Two innocent men are wrongly convicted of murder and sentenced to death. The fiance of one of them convinces a police detective of their innocence, and together they try to find the real ... See full summary »
Two innocent men are wrongly convicted of murder and sentenced to death. The fiance of one of them convinces a police detective of their innocence, and together they try to find the real killer before the men's execution date. Written by
According to The New York Times review, the title of Joseph F. Dinneen's story was "Murder in Massachusetts," but it was not mentioned in the credits because of a vague threat by the Commonwealth of Massachusetts, which did not wish any implication of inefficiency of its police, prosecutor or court system. The story was based on the fact that two taxicab drivers were identified by seven of eight witnesses as two of the three men who murdered a man during a 1934 theater robbery in Lynn, Massachusetts. Their trial was in progress for two weeks when the real killers were captured in New York City and confessed; the taxicab drivers were released and two of the three criminals were eventually executed. See more »
This was a very good film even though I initially had relatively low expectations. Part of this is because just before this, I saw a passable Henry Fonda film (SLIM) and I think it made me remember that like any actor, Fonda could make mediocre films. But LET US LIVE! is anything but mediocre, since it has a very thought-provoking script that might just get you to re-evaluate what you think of the death penalty. While I am generally in favor of it when there is absolutely no doubt, this film strongly and competently makes the point that innocent men CAN be convicted wrongly and that the system might be rather indifferent to correcting this even when doubt as to the justification for the conviction arises. Again and again throughout the film, supposedly good men seem indifferent to the possibility that Fonda and his friend could be innocent--and they convince themselves that the system cannot make mistakes or that people must allow the system to work everything out in the end! In spite of this indifference, Maureen O'Sullivan and Ralph Bellamy work their darnedest to prove that the men were wronged.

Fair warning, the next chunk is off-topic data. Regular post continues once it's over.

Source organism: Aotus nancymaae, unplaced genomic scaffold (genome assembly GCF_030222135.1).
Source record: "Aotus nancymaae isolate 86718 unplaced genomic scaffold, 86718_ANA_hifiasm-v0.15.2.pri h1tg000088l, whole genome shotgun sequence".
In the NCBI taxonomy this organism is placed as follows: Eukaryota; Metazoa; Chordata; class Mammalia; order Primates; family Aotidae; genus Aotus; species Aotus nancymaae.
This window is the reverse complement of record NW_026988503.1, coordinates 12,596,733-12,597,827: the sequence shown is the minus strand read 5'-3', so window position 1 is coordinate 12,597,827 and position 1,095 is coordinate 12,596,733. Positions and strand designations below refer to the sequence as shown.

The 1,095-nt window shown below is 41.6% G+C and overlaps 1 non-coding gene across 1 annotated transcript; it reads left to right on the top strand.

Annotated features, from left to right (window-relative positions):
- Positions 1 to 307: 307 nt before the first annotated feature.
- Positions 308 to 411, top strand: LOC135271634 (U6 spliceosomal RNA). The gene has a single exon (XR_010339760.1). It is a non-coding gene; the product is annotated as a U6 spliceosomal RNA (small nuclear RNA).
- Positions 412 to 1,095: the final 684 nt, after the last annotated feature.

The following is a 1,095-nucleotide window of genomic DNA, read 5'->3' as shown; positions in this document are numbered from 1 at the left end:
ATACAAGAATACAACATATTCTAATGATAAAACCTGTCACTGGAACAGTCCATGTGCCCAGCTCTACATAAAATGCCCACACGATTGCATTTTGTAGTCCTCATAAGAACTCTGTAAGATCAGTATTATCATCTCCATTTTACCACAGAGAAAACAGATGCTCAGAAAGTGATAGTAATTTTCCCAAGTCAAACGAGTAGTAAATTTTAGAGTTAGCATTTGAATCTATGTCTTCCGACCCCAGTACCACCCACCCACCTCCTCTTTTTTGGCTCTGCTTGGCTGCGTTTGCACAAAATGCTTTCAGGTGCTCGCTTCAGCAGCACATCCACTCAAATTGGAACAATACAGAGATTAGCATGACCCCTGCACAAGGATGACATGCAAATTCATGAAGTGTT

As I said, the plot is very well-constructed and thought-provoking. While at times the performances might seem a tad overly melodramatic, considering what's at stake, it was forgivable. An excellent drama and one that makes you think. About the only negative was that O'Sullivan's Irish accent seemed a bit out of place, though her performance and Fonda's were just fine.
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